However, that said, I do expect the software to take a slight step backward in iOS 6, and it doesn't affect only the iPhone 4. For instance, Maps will presumably get a performance boost by switching to Apple's vector-based maps, versus Google's bitmapped tiles. However, this is at the expense of transit directions and Street View. I also expect Apple's Maps to have more inaccuracies at the start, but that should improve over time.

Also, Podcasts are being ripped out of the Music app and spun off to Apple's new Podcasts app in the App Store. I've tried switching preemptively to the new Podcasts app a couple times now. I have found it incredibly frustrating, and it is a battery hog even with the screen locked. I am considering alternatives like Downcast or Instacast.

The overall experience, I suspect, will be pretty awesome in iOS 6. Those two items are just a couple obvious (though I hope temporary) regressions.

What's Next

Shortly before the launch of the iPhone 4, I was absolutely ready for new iPhone hardware. AT&T was still the exclusive carrier in the US, so I didn't even have to think about carriers.

That isn't the case this time around, in either respect. I am very happy with the iPhone 4. However, I am very unhappy with AT&T. They have terrible presence in the midwest, and increasingly seem outright hostile to their users.

I've been out of contract with AT&T for two months and ten days. I plan to switch to Verizon in the next few weeks. And, since I will have to buy a new phone to switch, I may as well get the next iPhone.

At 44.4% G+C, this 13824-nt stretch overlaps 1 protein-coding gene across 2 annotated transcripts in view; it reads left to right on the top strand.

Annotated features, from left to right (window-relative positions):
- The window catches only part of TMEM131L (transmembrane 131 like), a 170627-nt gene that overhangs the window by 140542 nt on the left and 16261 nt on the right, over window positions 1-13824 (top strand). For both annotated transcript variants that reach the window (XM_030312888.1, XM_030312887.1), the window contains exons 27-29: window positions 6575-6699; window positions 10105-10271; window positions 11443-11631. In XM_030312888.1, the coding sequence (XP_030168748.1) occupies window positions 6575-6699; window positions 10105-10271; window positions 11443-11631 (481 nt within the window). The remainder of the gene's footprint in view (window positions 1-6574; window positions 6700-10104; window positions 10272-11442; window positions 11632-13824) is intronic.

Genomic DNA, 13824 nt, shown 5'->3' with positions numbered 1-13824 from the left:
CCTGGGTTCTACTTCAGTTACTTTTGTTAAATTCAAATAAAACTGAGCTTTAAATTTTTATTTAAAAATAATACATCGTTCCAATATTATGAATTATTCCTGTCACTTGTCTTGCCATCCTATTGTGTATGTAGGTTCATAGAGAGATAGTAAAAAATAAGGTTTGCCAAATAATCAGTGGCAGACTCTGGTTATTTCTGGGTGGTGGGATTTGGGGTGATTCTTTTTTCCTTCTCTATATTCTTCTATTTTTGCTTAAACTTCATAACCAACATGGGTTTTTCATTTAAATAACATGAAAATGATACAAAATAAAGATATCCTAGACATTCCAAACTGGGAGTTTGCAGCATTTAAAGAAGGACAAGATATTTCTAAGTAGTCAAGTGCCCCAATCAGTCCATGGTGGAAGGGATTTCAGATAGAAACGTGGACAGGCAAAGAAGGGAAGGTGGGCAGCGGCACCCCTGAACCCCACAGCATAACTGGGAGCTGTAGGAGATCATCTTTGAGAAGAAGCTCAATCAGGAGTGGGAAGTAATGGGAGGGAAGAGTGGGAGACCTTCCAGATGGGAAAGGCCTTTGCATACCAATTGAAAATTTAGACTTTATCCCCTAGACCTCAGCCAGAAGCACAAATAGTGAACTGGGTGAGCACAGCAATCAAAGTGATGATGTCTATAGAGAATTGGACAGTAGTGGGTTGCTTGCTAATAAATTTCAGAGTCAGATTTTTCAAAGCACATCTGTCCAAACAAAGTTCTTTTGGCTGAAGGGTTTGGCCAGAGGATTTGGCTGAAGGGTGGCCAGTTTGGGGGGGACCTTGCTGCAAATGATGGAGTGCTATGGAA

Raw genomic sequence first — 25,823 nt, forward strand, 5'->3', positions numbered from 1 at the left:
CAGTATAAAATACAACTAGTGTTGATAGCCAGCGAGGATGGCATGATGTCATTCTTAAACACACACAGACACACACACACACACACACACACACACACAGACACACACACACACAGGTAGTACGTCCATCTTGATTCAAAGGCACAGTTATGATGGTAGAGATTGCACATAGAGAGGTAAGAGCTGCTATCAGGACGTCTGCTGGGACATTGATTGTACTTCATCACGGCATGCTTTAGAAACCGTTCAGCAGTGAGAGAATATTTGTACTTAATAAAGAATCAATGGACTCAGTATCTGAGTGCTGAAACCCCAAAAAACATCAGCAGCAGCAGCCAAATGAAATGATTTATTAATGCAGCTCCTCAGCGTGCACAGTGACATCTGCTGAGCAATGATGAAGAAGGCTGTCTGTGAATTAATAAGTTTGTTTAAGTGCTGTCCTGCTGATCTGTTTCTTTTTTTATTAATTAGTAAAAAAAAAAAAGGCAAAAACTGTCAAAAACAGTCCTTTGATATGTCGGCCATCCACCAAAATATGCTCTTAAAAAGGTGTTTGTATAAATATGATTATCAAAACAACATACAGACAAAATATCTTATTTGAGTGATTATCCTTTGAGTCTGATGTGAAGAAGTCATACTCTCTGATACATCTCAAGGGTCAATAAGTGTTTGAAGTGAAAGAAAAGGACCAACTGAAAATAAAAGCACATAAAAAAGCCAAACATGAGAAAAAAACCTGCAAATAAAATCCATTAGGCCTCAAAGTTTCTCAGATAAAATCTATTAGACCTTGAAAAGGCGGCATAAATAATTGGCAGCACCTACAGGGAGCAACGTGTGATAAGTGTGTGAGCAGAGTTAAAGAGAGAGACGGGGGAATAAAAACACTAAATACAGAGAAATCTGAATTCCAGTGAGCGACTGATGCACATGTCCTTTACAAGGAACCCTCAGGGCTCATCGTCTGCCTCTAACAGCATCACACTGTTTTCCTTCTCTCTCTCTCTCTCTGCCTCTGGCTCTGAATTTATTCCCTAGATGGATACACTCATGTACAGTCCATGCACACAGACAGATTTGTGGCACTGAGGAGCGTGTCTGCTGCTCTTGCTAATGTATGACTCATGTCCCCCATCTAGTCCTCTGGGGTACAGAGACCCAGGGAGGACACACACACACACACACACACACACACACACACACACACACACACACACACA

Like I said, I am very happy with the iPhone 4. I'd be happy to continue to use it if I could stomach staying on AT&T's mediocre network. But I am also looking forward to the next iPhone because it will allow me to finally use Siri. I also look forward to the camera improvements. Heck, even if it uses the same camera as the 4S, it will be better than the iPhone 4. But, in all seriousness, I bet Apple includes a better camera than the iPhone 4S.

And then there is the rumored 4-inch screen. The extra half inch is made up in the screen supposedly getting taller, and not wider. I've pretty much been against the idea of a larger screen — and hence, a larger phone — but if the extra half inch affords me an extra row of apps/folders on each home screen page, I should be able to consolidate back down to just two pages, which will make me very happy.

I have loved using the iPhone 4. It has been my most used device ever. It has served me very well. It has been a large part of my family as it is the iPhone my son has come to know as the iPhone. And man, is he really good at using an iPhone. I have sent countless messages to friends and family, shared many moments on FaceTime, had great conversations, and have taken the majority of photos of my family over the past two years — all on this iPhone 4.

As memorable as the iPhone 4 is, the opportunities to simultaneously move to a better carrier in my area and get the next iPhone will bring my time with the iPhone 4 to an end.

I expect the next iPhone to be even more remarkable in two year's time.